• bhcordovabhcordova
    Posts: 1,155
    @MJO - You'd have to take that up with my former pastor and former choir director (both retired for several years.)
    Thanked by 1M. Jackson Osborn
  • matthewjmatthewj
    Posts: 2,697
    During the choir season we alternate Sundays between polyphonic Ordinaries and chant Ordinaries.
    Thanked by 1M. Jackson Osborn
  • TCJ,

    My spectacles' prescription is (evidently) in need of an update.

    Sorry.

  • TCJ
    Posts: 977
    CGZ,

    Not a problem. I figured you had just missed the latter part.
  • Annunciation in Houston (my former parish) has an OF Latin Mass with full sung Propers, Ordinary (w/ Creed), and dialogues.
  • mahrt
    Posts: 517
    We celebrate a novus ordo Mass in Latin, completely sung; all chant propers, including gradual and alleluia sun g by choir, all chant ordinaries sung by congregation, lessons sung, priest sings all his parts, except for intercessions (and sermon).
    Thanked by 1M. Jackson Osborn
  • OraLabora
    Posts: 218
    I usually attend OF Mass at the Benedictine abbey where I'm an oblate. Sung Latin Propers, Latin/Greek ordinary, all from the current Graduale Romanum. The rest except the homily is in French plainchant, every day except on ordinary weekdays, the universal prayer is read, not chanted. I usually attend twice a week, on Sundays of course, but also on Wednesdays as I do volunteer work at the abbey's library. I do sing along with the monks.

    In the small schola that I sing with, we do the Gregorian propers/ordinary once a month at different parishes in the small city in which we are based, but we recess for the summer.

    Ora
    Thanked by 1M. Jackson Osborn
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  • SalieriSalieri
    Posts: 3,177
    Saturday evening "Low Mass" OF: organist/cantor: Hymns at Entrance and Communion; organ music or silence at Offertory, the only "Proper" sung is the Gospel Acclamation from the Lectionary. Only Sanctus and Agnus chanted (Mass XVIII), the rest recited.

    Sunday early morning "Missa Cantata" OF: organist/schola: All processional Propers (Introit, Offertory, Communion) sung without verses, followed by hymns/motets. Gospel Acclamation from the Lectionary. Kyrie, Gloria, Sanctus, Agnus chanted, usually in simplex settings or Mass VIII. Pater chanted, along with Mystery of Faith & Doxology. Dialogues & Psalm recited.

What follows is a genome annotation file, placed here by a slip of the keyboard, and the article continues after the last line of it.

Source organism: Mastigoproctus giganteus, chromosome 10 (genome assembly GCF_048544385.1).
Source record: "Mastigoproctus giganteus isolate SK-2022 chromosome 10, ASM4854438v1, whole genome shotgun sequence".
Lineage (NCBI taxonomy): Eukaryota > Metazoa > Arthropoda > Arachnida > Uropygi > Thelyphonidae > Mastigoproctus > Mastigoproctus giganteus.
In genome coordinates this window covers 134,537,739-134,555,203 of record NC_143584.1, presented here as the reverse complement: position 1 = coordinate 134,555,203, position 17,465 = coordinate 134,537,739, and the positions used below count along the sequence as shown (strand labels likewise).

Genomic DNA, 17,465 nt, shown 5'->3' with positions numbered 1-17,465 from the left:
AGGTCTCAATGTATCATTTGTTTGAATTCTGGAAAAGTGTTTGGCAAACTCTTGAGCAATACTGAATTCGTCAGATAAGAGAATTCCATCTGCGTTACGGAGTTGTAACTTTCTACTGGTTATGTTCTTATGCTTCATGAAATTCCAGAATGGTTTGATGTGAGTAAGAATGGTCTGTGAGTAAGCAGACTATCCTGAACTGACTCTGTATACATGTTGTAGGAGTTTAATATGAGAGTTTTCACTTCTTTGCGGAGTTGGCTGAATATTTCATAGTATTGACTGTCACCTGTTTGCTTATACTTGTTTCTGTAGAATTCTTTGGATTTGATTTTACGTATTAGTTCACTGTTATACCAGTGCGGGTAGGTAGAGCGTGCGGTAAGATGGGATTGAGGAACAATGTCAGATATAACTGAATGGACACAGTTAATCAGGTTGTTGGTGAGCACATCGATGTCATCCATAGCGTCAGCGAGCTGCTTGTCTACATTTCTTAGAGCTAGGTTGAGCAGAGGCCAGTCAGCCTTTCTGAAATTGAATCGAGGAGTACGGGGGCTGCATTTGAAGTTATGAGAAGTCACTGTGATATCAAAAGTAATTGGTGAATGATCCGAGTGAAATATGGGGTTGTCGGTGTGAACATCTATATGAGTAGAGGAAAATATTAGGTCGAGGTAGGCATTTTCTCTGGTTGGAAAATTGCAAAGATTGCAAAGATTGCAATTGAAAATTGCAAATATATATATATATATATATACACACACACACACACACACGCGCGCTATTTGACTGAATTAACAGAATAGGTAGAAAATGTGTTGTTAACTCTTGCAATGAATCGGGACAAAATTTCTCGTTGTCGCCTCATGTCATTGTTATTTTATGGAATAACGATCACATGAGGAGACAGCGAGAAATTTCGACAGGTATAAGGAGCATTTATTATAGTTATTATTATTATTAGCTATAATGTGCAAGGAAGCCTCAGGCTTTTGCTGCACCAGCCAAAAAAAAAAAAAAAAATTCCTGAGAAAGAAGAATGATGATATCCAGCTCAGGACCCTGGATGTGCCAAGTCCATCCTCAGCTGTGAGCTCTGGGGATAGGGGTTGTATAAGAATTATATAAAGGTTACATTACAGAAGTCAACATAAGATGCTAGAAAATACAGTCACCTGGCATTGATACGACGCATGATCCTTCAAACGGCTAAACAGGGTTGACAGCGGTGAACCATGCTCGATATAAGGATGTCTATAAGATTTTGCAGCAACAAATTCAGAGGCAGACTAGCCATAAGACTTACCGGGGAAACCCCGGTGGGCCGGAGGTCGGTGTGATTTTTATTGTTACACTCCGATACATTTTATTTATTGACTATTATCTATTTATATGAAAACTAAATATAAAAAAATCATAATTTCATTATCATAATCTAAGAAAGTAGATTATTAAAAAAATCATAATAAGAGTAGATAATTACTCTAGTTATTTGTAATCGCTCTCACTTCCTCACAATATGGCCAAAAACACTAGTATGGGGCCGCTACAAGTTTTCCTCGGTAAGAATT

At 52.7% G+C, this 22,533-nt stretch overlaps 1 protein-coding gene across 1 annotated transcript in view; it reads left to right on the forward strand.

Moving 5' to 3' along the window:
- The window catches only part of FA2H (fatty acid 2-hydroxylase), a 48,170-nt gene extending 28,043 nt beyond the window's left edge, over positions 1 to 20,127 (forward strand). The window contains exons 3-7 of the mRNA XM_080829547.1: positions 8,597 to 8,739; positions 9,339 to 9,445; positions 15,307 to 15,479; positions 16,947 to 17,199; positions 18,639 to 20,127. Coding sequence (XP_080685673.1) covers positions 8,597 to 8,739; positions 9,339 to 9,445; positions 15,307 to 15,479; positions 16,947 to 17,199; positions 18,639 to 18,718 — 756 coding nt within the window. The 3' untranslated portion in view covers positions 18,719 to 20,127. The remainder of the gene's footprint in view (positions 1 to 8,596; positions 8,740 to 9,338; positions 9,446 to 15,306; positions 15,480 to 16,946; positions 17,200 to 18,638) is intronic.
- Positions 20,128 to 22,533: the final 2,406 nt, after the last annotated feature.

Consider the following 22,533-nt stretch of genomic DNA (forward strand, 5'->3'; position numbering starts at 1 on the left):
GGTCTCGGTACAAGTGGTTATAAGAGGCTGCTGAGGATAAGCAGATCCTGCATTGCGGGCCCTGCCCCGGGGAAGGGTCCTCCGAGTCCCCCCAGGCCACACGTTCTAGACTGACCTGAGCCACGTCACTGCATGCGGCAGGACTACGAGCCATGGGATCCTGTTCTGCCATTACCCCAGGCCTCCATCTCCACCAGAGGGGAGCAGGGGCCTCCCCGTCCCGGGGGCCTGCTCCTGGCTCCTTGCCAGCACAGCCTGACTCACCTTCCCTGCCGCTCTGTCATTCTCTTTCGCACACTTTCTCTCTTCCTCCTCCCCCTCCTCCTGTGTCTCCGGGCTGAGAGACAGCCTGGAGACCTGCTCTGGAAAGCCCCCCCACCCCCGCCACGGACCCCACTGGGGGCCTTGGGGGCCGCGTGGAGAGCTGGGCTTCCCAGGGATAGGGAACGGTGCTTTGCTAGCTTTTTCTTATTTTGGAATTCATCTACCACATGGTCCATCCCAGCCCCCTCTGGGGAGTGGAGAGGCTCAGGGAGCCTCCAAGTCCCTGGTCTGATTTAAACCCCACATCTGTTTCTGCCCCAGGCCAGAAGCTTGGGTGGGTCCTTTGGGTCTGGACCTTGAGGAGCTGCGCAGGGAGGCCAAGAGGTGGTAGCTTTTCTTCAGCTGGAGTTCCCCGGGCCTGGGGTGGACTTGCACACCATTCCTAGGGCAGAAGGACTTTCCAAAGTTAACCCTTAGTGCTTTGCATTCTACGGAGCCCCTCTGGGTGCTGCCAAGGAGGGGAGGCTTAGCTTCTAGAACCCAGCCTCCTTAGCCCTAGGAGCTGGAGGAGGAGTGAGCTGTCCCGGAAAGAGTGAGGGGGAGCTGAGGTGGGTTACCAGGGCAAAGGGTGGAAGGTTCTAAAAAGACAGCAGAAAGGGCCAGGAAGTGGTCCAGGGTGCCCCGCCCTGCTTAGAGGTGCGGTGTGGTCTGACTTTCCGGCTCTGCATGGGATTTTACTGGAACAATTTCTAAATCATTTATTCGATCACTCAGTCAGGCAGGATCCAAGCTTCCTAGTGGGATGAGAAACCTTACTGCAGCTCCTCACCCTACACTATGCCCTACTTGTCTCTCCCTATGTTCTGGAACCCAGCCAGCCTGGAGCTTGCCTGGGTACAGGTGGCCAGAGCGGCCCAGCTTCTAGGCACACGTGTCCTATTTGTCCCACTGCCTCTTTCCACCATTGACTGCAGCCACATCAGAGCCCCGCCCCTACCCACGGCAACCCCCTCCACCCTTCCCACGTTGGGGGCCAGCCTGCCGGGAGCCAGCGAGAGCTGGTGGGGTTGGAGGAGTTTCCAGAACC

Sunday "High Mass" OF: organist/choir & choristers: proper Hymn Tune Introit (by Kathy Pluth). Offertory & Communion chanted (Fr. Weber)---Communion with verses, followed by hymns/motets/anthems. Responsorial Psalm chanted (Pew Missal) or occasionally the Gradual. Alleluia: one of the Melismatic settings in PBC2, verse (music based on solemn psalm-tone with opening and closing melismata) from Gregorian Missal; replaced by the Tract in Lent. Mystery of Faith, Doxology, & Pater chanted. Kyrie, Gloria, Sanctus, Agnus chanted, with congregation (Masses VIII, and XVII, are sung complete during Christmas/Easter and Advent/Lent; in Ordinary Time movements are taken from Masses XI, XV, XVI, XVII, and Ad libitum chants); occasionally choral Mass settings are employed. No dialogues or orations are usually chanted (yet), nor the Creed (yet).

    Weekdays (Tuesday thru Friday p.m., Saturday a.m.) Sung Mass, OF: Introit, Offertory, and Communion chanted (Fr. Weber), without verses (except Comm. With verses), followed by hymns. Sanctus and Agnus chanted (simplex settings), Kyrie recited (part of Paenitential Act III). Psalm recited. Alleluia: melismatic setting from PBC2, verse (simple psalm-tone) from Lectionary. Mystery of Faith, Doxology, and Pater chanted. Seasonal Marian Antiphon (simple tone) chanted after Mass, Tues. thru Fri.

    Sunday afternoons, fully chanted EF Sunday Vespers, including dialogues and orations. Marian Antiphon at end.
  • St. John Nepomucene Cleveland, Ohio : A very small city parish. We ( an amateur schola) sing English propers and chanted ordinaries. We know more than a handful of Latin propers too- including the Jubilate (off). The celebrants' intonations of dialogues are dicey so we omit most. The schola likes chanting the Credo, but pastor prefers it recited. We've been singing all the propers for about 5 years. The Recessional is a popular hymn. I store my programs here: https://gregorianchant.weebly.com/index.html
  • Every First Friday and 5th Sunday of the month, at an archdiocesan shrine in the Philippines, we sing the Mass, giving Gregorian chant the "main place":

    Our schola sings the full propers from the Graduale Romanum — ideally including the Gradual.

    If there's enough time at the Preparation of the Gifts, we include a melismatic psalm verse from the 1935 Offertoriale.

    For the Ordinary, we've been using the De Angelis Kyriale. We sing the Pater Noster. We just recite the Creed in English, although we'd love to sing it in Latin.

    After the Dismissal, we sing the seasonal Marian antiphon (Sunday- solemn tone; Friday- simple tone).

    We've also sung the chants from the Graduale Simplex if we don't have enough time to prepare the music from the Graduale Romanum.

    We distribute liturgy booklets that contain the Latin texts and English translations, along with the notation for the Kyriale and Marian antiphon.
    Thanked by 1M. Jackson Osborn